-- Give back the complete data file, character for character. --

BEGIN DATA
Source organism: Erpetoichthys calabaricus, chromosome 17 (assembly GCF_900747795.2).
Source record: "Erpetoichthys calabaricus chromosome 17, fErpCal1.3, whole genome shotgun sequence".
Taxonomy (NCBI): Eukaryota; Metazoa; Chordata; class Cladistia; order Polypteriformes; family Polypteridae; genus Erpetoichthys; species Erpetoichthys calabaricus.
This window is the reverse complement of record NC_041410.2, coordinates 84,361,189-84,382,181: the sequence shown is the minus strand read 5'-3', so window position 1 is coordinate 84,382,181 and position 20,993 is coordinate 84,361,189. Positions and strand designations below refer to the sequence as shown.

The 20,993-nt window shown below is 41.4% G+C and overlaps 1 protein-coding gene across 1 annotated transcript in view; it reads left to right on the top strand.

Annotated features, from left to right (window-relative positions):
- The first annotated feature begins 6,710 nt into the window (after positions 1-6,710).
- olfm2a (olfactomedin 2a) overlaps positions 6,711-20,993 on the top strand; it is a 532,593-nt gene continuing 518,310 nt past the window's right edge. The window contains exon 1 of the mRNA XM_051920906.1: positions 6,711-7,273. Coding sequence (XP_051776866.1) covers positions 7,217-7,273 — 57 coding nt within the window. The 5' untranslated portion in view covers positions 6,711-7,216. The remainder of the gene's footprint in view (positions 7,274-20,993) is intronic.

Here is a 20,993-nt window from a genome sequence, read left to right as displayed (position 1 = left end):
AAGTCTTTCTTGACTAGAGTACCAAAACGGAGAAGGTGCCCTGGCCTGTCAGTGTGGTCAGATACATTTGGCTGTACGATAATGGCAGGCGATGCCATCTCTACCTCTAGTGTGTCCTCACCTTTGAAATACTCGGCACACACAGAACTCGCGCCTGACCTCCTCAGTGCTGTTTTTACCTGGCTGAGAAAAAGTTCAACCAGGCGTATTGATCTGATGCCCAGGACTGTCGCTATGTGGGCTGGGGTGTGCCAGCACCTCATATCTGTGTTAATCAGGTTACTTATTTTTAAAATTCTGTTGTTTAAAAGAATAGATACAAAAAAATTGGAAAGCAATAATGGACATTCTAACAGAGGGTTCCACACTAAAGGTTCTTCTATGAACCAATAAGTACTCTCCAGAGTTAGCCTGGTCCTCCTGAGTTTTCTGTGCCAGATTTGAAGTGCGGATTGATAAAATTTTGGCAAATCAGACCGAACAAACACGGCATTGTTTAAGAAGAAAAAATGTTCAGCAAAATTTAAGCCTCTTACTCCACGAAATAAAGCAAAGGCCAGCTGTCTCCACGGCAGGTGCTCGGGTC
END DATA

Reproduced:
Source organism: Erpetoichthys calabaricus, chromosome 17 (assembly GCF_900747795.2).
Source record: "Erpetoichthys calabaricus chromosome 17, fErpCal1.3, whole genome shotgun sequence".
Taxonomy (NCBI): Eukaryota; Metazoa; Chordata; class Cladistia; order Polypteriformes; family Polypteridae; genus Erpetoichthys; species Erpetoichthys calabaricus.
This window is the reverse complement of record NC_041410.2, coordinates 84,361,189-84,382,181: the sequence shown is the minus strand read 5'-3', so window position 1 is coordinate 84,382,181 and position 20,993 is coordinate 84,361,189. Positions and strand designations below refer to the sequence as shown.

The 20,993-nt window shown below is 41.4% G+C and overlaps 1 protein-coding gene across 1 annotated transcript in view; it reads left to right on the top strand.

Annotated features, from left to right (window-relative positions):
- The first annotated feature begins 6,710 nt into the window (after positions 1-6,710).
- olfm2a (olfactomedin 2a) overlaps positions 6,711-20,993 on the top strand; it is a 532,593-nt gene continuing 518,310 nt past the window's right edge. The window contains exon 1 of the mRNA XM_051920906.1: positions 6,711-7,273. Coding sequence (XP_051776866.1) covers positions 7,217-7,273 — 57 coding nt within the window. The 5' untranslated portion in view covers positions 6,711-7,216. The remainder of the gene's footprint in view (positions 7,274-20,993) is intronic.

Here is a 20,993-nt window from a genome sequence, read left to right as displayed (position 1 = left end):
AAGTCTTTCTTGACTAGAGTACCAAAACGGAGAAGGTGCCCTGGCCTGTCAGTGTGGTCAGATACATTTGGCTGTACGATAATGGCAGGCGATGCCATCTCTACCTCTAGTGTGTCCTCACCTTTGAAATACTCGGCACACACAGAACTCGCGCCTGACCTCCTCAGTGCTGTTTTTACCTGGCTGAGAAAAAGTTCAACCAGGCGTATTGATCTGATGCCCAGGACTGTCGCTATGTGGGCTGGGGTGTGCCAGCACCTCATATCTGTGTTAATCAGGTTACTTATTTTTAAAATTCTGTTGTTTAAAAGAATAGATACAAAAAAATTGGAAAGCAATAATGGACATTCTAACAGAGGGTTCCACACTAAAGGTTCTTCTATGAACCAATAAGTACTCTCCAGAGTTAGCCTGGTCCTCCTGAGTTTTCTGTGCCAGATTTGAAGTGCGGATTGATAAAATTTTGGCAAATCAGACCGAACAAACACGGCATTGTTTAAGAAGAAAAAATGTTCAGCAAAATTTAAGCCTCTTACTCCACGAAATAAAGCAAAGGCCAGCTGTCTCCACGGCAGGTGCTCGGGTC